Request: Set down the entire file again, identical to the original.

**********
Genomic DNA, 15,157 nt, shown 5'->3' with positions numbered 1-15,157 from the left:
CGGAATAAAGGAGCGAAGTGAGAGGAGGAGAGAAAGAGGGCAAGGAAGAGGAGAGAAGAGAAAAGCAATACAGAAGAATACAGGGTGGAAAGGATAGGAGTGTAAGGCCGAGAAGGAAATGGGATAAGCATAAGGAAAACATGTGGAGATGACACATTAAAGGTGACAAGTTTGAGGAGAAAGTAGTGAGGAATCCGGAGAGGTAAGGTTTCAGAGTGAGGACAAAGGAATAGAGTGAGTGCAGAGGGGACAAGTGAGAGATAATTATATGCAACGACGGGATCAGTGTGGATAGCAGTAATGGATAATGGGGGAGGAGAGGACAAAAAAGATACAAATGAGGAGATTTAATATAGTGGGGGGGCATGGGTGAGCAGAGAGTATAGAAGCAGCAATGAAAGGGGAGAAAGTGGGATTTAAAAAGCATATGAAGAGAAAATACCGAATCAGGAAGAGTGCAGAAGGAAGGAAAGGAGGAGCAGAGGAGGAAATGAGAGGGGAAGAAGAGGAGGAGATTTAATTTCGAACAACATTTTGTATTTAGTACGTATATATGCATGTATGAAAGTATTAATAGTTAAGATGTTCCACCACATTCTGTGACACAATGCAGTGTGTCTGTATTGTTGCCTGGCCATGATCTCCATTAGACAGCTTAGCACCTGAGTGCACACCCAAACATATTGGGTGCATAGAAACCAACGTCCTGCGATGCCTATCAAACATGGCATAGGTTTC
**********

Genomic DNA, 15,157 nt, shown 5'->3' with positions numbered 1-15,157 from the left:
CGGAATAAAGGAGCGAAGTGAGAGGAGGAGAGAAAGAGGGCAAGGAAGAGGAGAGAAGAGAAAAGCAATACAGAAGAATACAGGGTGGAAAGGATAGGAGTGTAAGGCCGAGAAGGAAATGGGATAAGCATAAGGAAAACATGTGGAGATGACACATTAAAGGTGACAAGTTTGAGGAGAAAGTAGTGAGGAATCCGGAGAGGTAAGGTTTCAGAGTGAGGACAAAGGAATAGAGTGAGTGCAGAGGGGACAAGTGAGAGATAATTATATGCAACGACGGGATCAGTGTGGATAGCAGTAATGGATAATGGGGGAGGAGAGGACAAAAAAGATACAAATGAGGAGATTTAATATAGTGGGGGGGCATGGGTGAGCAGAGAGTATAGAAGCAGCAATGAAAGGGGAGAAAGTGGGATTTAAAAAGCATATGAAGAGAAAATACCGAATCAGGAAGAGTGCAGAAGGAAGGAAAGGAGGAGCAGAGGAGGAAATGAGAGGGGAAGAAGAGGAGGAGATTTAATTTCGAACAACATTTTGTATTTAGTACGTATATATGCATGTATGAAAGTATTAATAGTTAAGATGTTCCACCACATTCTGTGACACAATGCAGTGTGTCTGTATTGTTGCCTGGCCATGATCTCCATTAGACAGCTTAGCACCTGAGTGCACACCCAAACATATTGGGTGCATAGAAACCAACGTCCTGCGATGCCTATCAAACATGGCATAGGTTTC